Please ensure Javascript is enabled for purposes of website accessibility
December 1, 2022

After Constant Lehman/Ernst & Young Press Coverage, the PCAOB Is Ready to Get Serious About Audit Committee Communication

So maybe you heard about Ernst & Young and how they kinda, sorta didn’t bring up the shady accounting going on over at Lehman Brothers to the audit committee until a Matthew Lee, your fired whistleblower du jour, brought it up. Some people have suggested that if E&Y had made a single peep about this prior to, say, 2008, maybe we wouldn’t be having this discussion (okay, we’d probably still be having it).


The controversy over this incommunicado has now jolted the PCAOB into action as the they have announced an open meeting for Monday at 9:30 am sharp. Basically, they want to feel everyone out on a standard for required communication for auditors with the audit committees.

As Emily Chasan of Reuters notes, “The PCAOB has considered issuing rules on this issue for the past several years to formalize ways that auditors are expected to communicate with the audit committee of the company they are auditing,” but in classic reactionary fashion, nothing has been done up to this point. Now that we’ve had bankruptcy reports, recycled stories in the press, E&Y hating back the haters, and everything else in this shitstorm, the PCAOB is ready to talk about this.

So, if you’ve got no plans on Monday morning and happen to be in DC, head over to hear the discussion and throw in your $0.02. In the meantime, we’d love to hear some of your suggestions for mandatory talking points from the serious (e.g. accounting treatment that makes the partner even slightly queasy) to the über-ridiculous (e.g. biggest whore on the audit team).

So maybe you heard about Ernst & Young and how they kinda, sorta didn’t bring up the shady accounting going on over at Lehman Brothers to the audit committee until a Matthew Lee, your fired whistleblower du jour, brought it up. Some people have suggested that if E&Y had made a single peep about this prior to, say, 2008, maybe we wouldn’t be having this discussion (okay, we’d probably still be having it).


The controversy over this incommunicado has now jolted the PCAOB into action as the they have announced an open meeting for Monday at 9:30 am sharp. Basically, they want to feel everyone out on a standard for required communication for auditors with the audit committees.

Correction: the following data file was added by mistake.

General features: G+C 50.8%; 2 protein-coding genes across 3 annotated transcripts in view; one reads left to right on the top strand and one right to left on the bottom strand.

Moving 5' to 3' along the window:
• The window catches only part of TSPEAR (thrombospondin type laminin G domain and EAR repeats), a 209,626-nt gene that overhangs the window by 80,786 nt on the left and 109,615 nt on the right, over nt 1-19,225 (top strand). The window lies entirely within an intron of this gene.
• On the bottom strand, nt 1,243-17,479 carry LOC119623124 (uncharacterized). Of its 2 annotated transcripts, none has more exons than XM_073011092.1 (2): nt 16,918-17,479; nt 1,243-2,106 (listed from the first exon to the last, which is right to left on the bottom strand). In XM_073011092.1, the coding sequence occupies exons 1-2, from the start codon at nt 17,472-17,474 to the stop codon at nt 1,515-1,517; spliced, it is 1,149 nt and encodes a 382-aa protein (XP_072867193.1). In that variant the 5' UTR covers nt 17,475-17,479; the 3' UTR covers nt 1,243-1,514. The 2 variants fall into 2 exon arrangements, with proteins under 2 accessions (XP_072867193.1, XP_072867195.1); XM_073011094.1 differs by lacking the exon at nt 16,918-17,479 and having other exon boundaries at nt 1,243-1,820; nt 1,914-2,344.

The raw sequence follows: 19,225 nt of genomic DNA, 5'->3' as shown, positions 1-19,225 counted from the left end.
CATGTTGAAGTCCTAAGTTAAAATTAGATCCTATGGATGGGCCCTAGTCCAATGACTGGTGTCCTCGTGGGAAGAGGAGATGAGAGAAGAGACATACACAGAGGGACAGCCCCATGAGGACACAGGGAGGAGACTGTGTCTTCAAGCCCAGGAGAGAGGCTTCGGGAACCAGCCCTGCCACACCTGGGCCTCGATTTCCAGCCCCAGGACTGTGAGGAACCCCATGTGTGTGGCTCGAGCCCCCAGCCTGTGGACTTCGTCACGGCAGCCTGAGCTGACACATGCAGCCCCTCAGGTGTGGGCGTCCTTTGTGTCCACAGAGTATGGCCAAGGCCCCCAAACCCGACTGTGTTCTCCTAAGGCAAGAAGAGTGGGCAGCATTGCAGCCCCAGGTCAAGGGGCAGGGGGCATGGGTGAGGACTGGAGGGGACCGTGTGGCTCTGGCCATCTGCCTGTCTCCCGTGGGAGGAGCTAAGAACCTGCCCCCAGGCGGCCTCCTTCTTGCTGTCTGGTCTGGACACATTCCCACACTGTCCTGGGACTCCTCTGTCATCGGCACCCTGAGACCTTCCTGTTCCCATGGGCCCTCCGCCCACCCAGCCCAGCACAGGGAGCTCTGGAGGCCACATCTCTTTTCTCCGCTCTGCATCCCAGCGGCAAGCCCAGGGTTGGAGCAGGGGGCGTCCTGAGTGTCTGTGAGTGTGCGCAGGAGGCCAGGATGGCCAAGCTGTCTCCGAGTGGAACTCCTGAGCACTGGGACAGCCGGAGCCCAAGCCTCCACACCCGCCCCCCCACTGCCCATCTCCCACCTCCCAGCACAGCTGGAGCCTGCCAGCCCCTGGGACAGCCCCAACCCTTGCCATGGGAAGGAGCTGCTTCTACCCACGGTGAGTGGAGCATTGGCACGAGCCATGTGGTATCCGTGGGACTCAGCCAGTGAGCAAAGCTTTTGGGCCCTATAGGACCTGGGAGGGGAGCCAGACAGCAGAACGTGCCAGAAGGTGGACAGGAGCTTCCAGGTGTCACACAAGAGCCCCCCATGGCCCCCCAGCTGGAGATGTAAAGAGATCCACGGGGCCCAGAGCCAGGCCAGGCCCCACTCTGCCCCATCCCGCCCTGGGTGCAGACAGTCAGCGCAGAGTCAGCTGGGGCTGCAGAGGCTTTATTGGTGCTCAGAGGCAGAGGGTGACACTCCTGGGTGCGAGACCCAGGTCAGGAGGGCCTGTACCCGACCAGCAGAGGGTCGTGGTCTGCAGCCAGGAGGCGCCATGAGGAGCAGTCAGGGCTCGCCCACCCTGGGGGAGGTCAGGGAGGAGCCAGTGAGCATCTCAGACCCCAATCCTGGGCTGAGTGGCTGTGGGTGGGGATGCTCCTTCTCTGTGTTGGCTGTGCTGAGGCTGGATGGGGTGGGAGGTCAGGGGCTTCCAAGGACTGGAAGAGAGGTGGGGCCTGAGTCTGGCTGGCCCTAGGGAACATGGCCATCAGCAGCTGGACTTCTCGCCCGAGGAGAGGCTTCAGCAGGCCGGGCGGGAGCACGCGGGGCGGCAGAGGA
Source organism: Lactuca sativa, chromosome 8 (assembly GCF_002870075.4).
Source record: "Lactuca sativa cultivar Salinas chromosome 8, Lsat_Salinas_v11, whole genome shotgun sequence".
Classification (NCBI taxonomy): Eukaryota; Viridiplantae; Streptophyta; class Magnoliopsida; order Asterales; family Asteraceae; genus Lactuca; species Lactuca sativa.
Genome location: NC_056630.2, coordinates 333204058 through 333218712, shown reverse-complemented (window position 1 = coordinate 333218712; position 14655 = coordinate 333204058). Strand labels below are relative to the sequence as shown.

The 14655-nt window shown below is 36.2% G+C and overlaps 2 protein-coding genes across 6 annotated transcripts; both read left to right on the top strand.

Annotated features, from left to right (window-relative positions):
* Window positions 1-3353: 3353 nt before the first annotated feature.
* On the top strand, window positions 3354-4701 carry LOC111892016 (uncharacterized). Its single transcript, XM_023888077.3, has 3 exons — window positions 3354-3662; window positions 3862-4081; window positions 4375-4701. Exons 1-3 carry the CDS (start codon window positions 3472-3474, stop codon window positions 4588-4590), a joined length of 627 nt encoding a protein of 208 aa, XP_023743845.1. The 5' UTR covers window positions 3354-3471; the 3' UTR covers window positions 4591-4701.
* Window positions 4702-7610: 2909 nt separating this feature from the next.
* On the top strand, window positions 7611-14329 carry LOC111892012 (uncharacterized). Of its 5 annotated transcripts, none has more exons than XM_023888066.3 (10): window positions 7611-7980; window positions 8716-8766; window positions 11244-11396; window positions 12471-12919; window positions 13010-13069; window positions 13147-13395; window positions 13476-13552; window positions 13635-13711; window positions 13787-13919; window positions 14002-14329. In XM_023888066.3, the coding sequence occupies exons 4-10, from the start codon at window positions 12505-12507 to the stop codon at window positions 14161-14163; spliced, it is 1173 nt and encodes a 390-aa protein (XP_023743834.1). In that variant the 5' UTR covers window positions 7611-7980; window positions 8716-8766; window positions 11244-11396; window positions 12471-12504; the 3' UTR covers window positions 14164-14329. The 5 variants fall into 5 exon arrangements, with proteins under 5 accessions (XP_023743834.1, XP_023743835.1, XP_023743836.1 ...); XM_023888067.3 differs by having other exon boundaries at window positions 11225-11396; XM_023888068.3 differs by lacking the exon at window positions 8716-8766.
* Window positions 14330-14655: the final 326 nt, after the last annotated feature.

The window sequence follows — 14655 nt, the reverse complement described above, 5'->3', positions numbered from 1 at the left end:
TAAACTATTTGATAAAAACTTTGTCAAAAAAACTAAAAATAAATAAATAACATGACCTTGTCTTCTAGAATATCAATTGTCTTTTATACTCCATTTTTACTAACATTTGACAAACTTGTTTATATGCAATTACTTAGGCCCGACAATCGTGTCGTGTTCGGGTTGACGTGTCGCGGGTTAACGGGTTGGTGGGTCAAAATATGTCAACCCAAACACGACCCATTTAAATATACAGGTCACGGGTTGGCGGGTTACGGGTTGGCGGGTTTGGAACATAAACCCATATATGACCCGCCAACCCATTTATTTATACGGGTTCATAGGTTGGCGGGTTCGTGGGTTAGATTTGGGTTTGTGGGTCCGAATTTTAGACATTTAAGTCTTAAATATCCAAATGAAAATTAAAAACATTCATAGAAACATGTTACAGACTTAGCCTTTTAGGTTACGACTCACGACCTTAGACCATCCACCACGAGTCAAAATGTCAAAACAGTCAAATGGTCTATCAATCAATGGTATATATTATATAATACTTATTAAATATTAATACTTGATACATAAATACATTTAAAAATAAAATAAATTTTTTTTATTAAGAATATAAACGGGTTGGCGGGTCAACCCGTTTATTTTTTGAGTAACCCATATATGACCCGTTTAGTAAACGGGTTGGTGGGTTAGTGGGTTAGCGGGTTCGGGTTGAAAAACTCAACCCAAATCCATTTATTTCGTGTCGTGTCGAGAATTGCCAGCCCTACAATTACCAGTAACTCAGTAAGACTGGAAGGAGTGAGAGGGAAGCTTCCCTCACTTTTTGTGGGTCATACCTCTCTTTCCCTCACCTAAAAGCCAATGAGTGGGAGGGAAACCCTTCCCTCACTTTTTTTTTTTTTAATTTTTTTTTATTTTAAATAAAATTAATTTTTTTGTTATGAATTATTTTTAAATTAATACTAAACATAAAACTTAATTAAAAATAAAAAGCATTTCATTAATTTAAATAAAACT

As Emily Chasan of Reuters notes, “The PCAOB has considered issuing rules on this issue for the past several years to formalize ways that auditors are expected to communicate with the audit committee of the company they are auditing,” but in classic reactionary fashion, nothing has been done up to this point. Now that we’ve had bankruptcy reports, recycled stories in the press, E&Y hating back the haters, and everything else in this shitstorm, the PCAOB is ready to talk about this.

So, if you’ve got no plans on Monday morning and happen to be in DC, head over to hear the discussion and throw in your $0.02. In the meantime, we’d love to hear some of your suggestions for mandatory talking points from the serious (e.g. accounting treatment that makes the partner even slightly queasy) to the über-ridiculous (e.g. biggest whore on the audit team).

Latest Accounting Jobs--Apply Now:

Have something to add to this story? Give us a shout by email, Twitter, or text/call the tipline at 202-505-8885. As always, all tips are anonymous.

Related articles

SEC Enforcement Released Its Greatest Hits for FY 2022

The SEC Division of Enforcement cracked a lot of skulls in fiscal 2022, as it brought in a record $6.439 billion in penalties and disgorgement, up from $3.852 billion in fiscal year 2021. Of that total, the $4.194 billion in civil penalties the SEC doled out was also a record, but the $2.245 billion in […]

concept photo of a KPMG auditor searching for material misstatements

Carillion Liquidators Roast KPMG: “A Competent Auditor Would Have Detected the Misstatements”

The Carillion failure is still working its way through the courts and now KPMG is accused by Carillion’s liquidators of missing multiple red flags, the likes of which should not have been missed had KPMG had any clue what it is doing. So say the liquidators. WSJ: KPMG received £29 million from Carillion without qualifying […]